Nokia Siemens Networks is opening an assembly line in Brazil with contract manufacturer Flextronics International Ltd to build next generation mobile phone networks, a senior executive said in an interview on Monday.
The plant should begin shipping fourth-generation (4G) wireless equipment at the start of October, as local carriers build out networks for the 2014 World Cup, said Ken Wirth, head of the Americas region for Nokia Siemens.
“What we’re looking to do is align our manufacturing capacity close to the markets that we’re selling in. So that lowers our transport costs, tariffs and any other things that pop up,” Wirth said, declining to comment on how much each partner had invested in the joint venture.
Brazil issued 4G broadcast licenses in June stipulating at least 60 percent Brazilian content in the hardware installed, a requirement challenged by the United States and the European Union at the World Trade Organization.
For Nokia Siemens, the demand from four Brazilian operators starting up their 4G networks will be enough to justify the local manufacturing capacity for the next 12 to 18 months, Wirth said, after which the Brazil plant could supply the region.
The company has already signed 4G contracts with a Brazilian carrier and a Chilean carrier that Wirth declined to name.
Small cell hopes
With local production already ramping up, Wirth said he sees Brazil’s new 4G networks as a chance for Nokia Siemens to grow its share of the Latin American market from about one-third. The region contributes 13 percent of the company’s revenue — more than North America — and is growing fast.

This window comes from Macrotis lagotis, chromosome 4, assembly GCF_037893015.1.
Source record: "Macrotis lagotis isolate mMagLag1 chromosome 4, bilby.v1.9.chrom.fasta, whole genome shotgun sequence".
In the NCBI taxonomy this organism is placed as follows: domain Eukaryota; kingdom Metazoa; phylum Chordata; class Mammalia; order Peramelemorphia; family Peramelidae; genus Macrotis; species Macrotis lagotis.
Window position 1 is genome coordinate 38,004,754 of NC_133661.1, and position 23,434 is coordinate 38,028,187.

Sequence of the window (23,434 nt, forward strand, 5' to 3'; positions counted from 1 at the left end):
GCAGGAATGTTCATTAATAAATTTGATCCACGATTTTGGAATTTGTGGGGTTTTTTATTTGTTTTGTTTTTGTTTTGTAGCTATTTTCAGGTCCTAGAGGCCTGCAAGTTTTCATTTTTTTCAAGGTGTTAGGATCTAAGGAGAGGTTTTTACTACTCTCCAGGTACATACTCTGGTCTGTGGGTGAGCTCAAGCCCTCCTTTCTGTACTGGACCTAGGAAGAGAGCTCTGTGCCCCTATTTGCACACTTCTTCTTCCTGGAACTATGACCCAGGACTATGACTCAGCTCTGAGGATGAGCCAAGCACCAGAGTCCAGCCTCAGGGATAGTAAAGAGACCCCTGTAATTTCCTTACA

In Brazil alone, wireless carriers have earmarked some $1.5 billion in capital expenditures for next year, with about 30 percent dedicated to 4G technology. Operators have committed to minimum investments in their 4G networks to cover host cities for the Confederations Cup in 2013, a dress rehearsal for the World Cup.
By the time hordes of foreign fans descend on Brazil, Wirth said Nokia Siemens will have a quick fix for the sudden surge in demand, rolling out so-called small cell technology to offer concentrated coverage way below the cost of new antennas.
President Dilma Rousseff has already shown interest in the technology, stretching a 30-minute meeting with the head of cell chip maker Qualcomm to 90 minutes last week as she pressed for details about small cell equipment.
Wirth said small cell installations also offer Nokia Siemens a chance for a comeback in the United States, where it missed out on a rush of major 4G contracts.
“Small cell is the next wave. Since we haven’t gotten any of that business, if we get into small cell it’s all upside,” he said.
Nokia Siemens aims to start installing small cell units in the U.S. and Japan by the end of 2013, expecting carriers there to soon devote 70 percent of capital spending to the technology.
Wirth joined Nokia Siemens in April after more than a decade with Alcatel Lucent. He said his new employer is showing signs of renewed focus after a painful restructuring that called for the sale of non-core units and the elimination of about 17,000 jobs globally.
Around 12,000 of those positions have already been cut, Wirth said, helping operations to generate positive cash flow for three straight quarters.
The venture has previously struggled to make a profit since it was formed in 2007 by Nokiaand Siemensin the face of aggressive pricing from industry leader Ericsson.
“What we’re driving towards is to be a viable and sustainable company that throws off cash,” Wirth said. “It gives you options to do other things, whether that’s a partnership with someone else, a merger, whatever other business form it takes.”